In the Seattle area, we depend on the snow pack in the mountains. There have been years when water was rationed. They don't worry about your toilets, but they do have a program that offers rebates to replace them.

    During rationing, people were cutting neighbor's hoses if they saw them watering lawns.
    Last edited by Terry; 12-10-2012 at 03:52 PM.

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    Forum Admin, Expert Plumber Terry's Avatar
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    Here is a closet bend in an old Seattle home, using the 4x3 spigot closet bend and a 4" hub flange.



    And this is the toilet that was installed afterwards.



    TOTO CST423SF Promenade with round bowl.
    Last edited by Terry; 12-11-2012 at 12:34 PM.

  13. #13
    DIY Junior Member AlanS's Avatar
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    Quote Originally Posted by jadnashua View Post
    ...There isn't a toilet made that requires a 4" pipe
    Not so. Australia, New Zealand, and most of the South Pacific nations (excluding parts of Asia) use 100mm/4" exclusively. They don't use the wax ring/flange system either, in NZ/Aust at least, they tend to use a receiver in the floor - basically like the wide part of a 100mm pipe, with an O-ring that the horn of the toilet inserts into. No messy wax to remove or melt in extreme temperature, no spills etc.
    A vastly superior system, IMHO. Rarely do you get blockages because the toilet throat/bend is 100mm as well, rather than the North American setup which appears to be modeled along the average size, to put it crudely, of a turd with little extra clearance.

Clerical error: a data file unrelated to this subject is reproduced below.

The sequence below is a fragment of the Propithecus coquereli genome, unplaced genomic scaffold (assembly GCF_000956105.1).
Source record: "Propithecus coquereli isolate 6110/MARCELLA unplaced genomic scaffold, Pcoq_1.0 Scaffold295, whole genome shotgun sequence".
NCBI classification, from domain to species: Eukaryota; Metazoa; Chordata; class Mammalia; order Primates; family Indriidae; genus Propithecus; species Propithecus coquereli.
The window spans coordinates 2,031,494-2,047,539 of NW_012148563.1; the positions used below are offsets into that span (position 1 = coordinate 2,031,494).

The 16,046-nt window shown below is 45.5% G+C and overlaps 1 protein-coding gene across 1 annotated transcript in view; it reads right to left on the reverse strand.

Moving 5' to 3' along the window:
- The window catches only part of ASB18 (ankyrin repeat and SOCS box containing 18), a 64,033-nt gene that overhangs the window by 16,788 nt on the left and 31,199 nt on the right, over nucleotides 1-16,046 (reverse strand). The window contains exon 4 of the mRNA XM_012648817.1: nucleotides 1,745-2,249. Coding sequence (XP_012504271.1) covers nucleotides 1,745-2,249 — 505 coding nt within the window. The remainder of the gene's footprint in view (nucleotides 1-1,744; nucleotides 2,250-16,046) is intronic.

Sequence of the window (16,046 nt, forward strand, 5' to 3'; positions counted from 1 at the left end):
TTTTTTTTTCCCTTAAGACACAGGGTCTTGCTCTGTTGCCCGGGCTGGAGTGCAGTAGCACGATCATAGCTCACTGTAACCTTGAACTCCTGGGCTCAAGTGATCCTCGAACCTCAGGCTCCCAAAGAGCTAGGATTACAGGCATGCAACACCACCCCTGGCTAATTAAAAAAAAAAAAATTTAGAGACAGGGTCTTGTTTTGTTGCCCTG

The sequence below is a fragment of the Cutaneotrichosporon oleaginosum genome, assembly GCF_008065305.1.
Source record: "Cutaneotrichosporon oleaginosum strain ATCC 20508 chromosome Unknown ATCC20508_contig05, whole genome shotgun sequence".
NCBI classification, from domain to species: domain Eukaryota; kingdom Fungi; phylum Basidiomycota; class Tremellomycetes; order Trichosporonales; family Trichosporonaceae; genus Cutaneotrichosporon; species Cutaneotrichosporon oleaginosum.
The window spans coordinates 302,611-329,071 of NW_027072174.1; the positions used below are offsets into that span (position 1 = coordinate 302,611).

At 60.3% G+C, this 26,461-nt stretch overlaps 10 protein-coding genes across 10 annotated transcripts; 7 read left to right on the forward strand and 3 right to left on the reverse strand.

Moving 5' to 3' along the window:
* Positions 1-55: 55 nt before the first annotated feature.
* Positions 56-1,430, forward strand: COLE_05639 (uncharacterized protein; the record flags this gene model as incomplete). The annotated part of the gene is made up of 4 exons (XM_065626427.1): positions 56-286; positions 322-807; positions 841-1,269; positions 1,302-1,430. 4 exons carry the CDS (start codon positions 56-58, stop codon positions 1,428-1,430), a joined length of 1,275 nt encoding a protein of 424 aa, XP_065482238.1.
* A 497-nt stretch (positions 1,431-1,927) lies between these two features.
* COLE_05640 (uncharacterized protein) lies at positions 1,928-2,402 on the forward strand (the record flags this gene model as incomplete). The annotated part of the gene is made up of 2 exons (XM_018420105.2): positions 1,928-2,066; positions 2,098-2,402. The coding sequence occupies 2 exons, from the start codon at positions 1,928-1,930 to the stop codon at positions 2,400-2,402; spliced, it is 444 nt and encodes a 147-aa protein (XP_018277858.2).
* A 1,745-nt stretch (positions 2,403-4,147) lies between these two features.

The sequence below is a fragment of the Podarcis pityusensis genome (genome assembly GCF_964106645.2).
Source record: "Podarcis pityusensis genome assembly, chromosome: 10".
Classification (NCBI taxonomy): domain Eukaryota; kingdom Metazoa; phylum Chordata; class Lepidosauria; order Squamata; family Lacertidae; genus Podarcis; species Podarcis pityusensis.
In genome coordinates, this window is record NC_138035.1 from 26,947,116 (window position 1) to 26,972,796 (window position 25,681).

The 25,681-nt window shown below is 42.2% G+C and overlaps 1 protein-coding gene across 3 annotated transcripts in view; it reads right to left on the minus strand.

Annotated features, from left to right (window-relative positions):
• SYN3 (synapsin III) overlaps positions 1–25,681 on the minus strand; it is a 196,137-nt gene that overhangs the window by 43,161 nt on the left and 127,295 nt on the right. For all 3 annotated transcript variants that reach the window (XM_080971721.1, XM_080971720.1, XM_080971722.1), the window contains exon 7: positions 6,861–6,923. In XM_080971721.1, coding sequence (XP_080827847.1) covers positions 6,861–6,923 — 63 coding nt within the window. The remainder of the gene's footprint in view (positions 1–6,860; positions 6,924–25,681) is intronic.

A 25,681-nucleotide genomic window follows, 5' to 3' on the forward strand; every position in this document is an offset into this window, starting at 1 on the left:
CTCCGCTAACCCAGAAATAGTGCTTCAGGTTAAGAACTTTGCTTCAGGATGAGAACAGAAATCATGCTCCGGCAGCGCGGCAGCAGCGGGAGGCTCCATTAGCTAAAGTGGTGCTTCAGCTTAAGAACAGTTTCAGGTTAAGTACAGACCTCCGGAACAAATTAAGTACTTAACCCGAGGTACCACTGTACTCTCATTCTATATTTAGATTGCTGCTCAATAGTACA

I'm pleased to see Caroma sell in North America, I'm kicking myself that I bought American Standard when I redid mine. These are not bad, using the vacuum sort of thing, but still prone to blockage. You can still have water efficiency with a less trouble-prone setup. Let's face it, it's not 'water-saving' if you have to flush multiple times.

    Just my AUD $.02

  14. #14
    Retired Defense Industry Engineer jadnashua's Avatar
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    FWIW, the outer rim of the toilet flange is the same, whether it is 3 or 4" pipe, at least if you want it to fit on any US drain lines and toilets sold for this market! Agreed, though, that the Caroma can flush bigger/longer material than most others, but those sold in the USA will work on either a 3 or 4" drain pipe (could be different than those sold elsewhere). While we get visitors from outside NA, the vast majority are from here, and the advice is geared more towards that market.
    Jim DeBruycker
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    Moderator & Master Plumber hj's Avatar
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    You state that your toilet uses a flush elbow, therefore the roughin can be whatever you want within the limits of the flush ell. But, I don't know anyone who would still want to deal with a wall hung tank and flush ell these days.
    Licensed residential and commercial plumber